Arian Foster, 28, has spent his entire public football career — in college at Tennessee, in the NFL with the Texans — in the Bible Belt. Playing in the sport that most closely aligns itself with religion, in which God and country are both industry and packaging, in which the pregame flyover blends with the postgame prayer, Foster does not believe in God.
“Everybody always says the same thing: You have to have faith,” he says. “That’s my whole thing: Faith isn’t enough for me. For people who are struggling with that, they’re nervous about telling their families or afraid of the backlash … man, don’t be afraid to be you. I was, for years.”
He has tossed out sly hints in the past, just enough to give himself wink-and-a-nod deniability, but he recently decided to become a public face of the nonreligious. Moved by the testimonials of celebrity atheists like comedian Bill Maher and magicians Penn and Teller, Foster has joined a national campaign by the nonprofit group Openly Secular, which plans to use his story to increase awareness and acceptance of nonbelievers, especially in sports. The organization initially approached ESPN about Foster’s willingness to share his story, but ESPN subsequently dealt directly with Foster, and Openly Secular had no involvement…
Religion may be football’s sole concession to humility, perhaps the only gesture that suggests the game itself is not its own denomination. Nowhere is the looming proximity of Christianity more pronounced than in the SEC, where, in the time of Tim Tebow, a man named Chad Gibbs was inspired to write a book — God and Football — telling of his travels to every SEC school to decipher how like-minded Christians navigate the cliff walk between rooting for Florida and maintaining their devotion to Christ. These religious currents aren’t confined to football, of course: Big league baseball teams routinely hold “faith and family” days; players appear at postgame celebrations to give their testimonials, and Christian rock bands perform well into the night. In football, though, public displays of faith can be viewed as a necessary accessory for such a dangerous and violent sport.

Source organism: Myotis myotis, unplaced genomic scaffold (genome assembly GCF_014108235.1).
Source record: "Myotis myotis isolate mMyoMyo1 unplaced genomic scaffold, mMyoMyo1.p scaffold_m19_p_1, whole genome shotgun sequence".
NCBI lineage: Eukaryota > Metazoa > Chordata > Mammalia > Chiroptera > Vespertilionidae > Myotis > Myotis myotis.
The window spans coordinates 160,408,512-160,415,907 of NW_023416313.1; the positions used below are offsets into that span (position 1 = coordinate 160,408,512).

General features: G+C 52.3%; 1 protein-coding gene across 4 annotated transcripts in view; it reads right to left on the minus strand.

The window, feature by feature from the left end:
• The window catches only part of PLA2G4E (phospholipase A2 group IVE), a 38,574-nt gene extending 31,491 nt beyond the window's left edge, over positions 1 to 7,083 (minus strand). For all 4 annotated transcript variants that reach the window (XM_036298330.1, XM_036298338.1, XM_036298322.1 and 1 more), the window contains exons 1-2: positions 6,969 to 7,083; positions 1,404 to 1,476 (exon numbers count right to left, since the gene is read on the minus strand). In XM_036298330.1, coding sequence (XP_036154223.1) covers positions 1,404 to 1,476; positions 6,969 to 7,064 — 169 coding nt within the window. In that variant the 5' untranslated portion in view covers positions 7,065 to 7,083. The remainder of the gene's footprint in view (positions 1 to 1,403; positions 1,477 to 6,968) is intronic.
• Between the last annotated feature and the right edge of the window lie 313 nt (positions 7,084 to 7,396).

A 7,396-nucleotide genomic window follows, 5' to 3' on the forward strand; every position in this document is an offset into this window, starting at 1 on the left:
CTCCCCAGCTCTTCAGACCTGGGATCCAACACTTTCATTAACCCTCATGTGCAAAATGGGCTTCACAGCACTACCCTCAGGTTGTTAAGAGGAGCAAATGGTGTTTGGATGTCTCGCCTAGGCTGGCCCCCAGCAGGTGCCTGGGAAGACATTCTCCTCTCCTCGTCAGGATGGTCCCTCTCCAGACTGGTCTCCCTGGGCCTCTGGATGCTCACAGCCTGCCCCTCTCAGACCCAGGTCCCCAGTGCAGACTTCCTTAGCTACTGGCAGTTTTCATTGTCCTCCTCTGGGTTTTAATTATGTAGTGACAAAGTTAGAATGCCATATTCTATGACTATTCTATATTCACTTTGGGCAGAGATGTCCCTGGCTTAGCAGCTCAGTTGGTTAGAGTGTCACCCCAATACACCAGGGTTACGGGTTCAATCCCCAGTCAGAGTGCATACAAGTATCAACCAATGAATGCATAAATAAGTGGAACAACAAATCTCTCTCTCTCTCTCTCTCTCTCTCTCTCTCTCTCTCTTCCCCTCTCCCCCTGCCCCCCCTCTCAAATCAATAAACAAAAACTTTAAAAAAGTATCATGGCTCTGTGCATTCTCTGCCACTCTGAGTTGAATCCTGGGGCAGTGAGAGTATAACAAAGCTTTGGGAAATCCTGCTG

I’m more interested in why football might identify more with religion than other sports. (And I’m a bit skeptical of whether this is true.) Is it:
1. The physical nature of the game? Perhaps it reminds the athletes more of their own mortality. Plus, careers are short due to the physical demands. Perhaps playing football reinforces religiosity.
2. The connection between football and certain areas of the country? This article cites the Bible Belt and SEC schools. So this connection between football and religion could really be a relationship between football and the South? This could be an example of a spurious correlation.
3. The people who play football are more religious and/or come from more religious families? In this explanation, the religiosity comes before football rather than because of football (different causal order).
4. Football players have been more publicly vocal about their faith compared to athletes in other sports?
5. A historical connection between churches and/or religious schools and football?
Could be some interesting stuff to look into…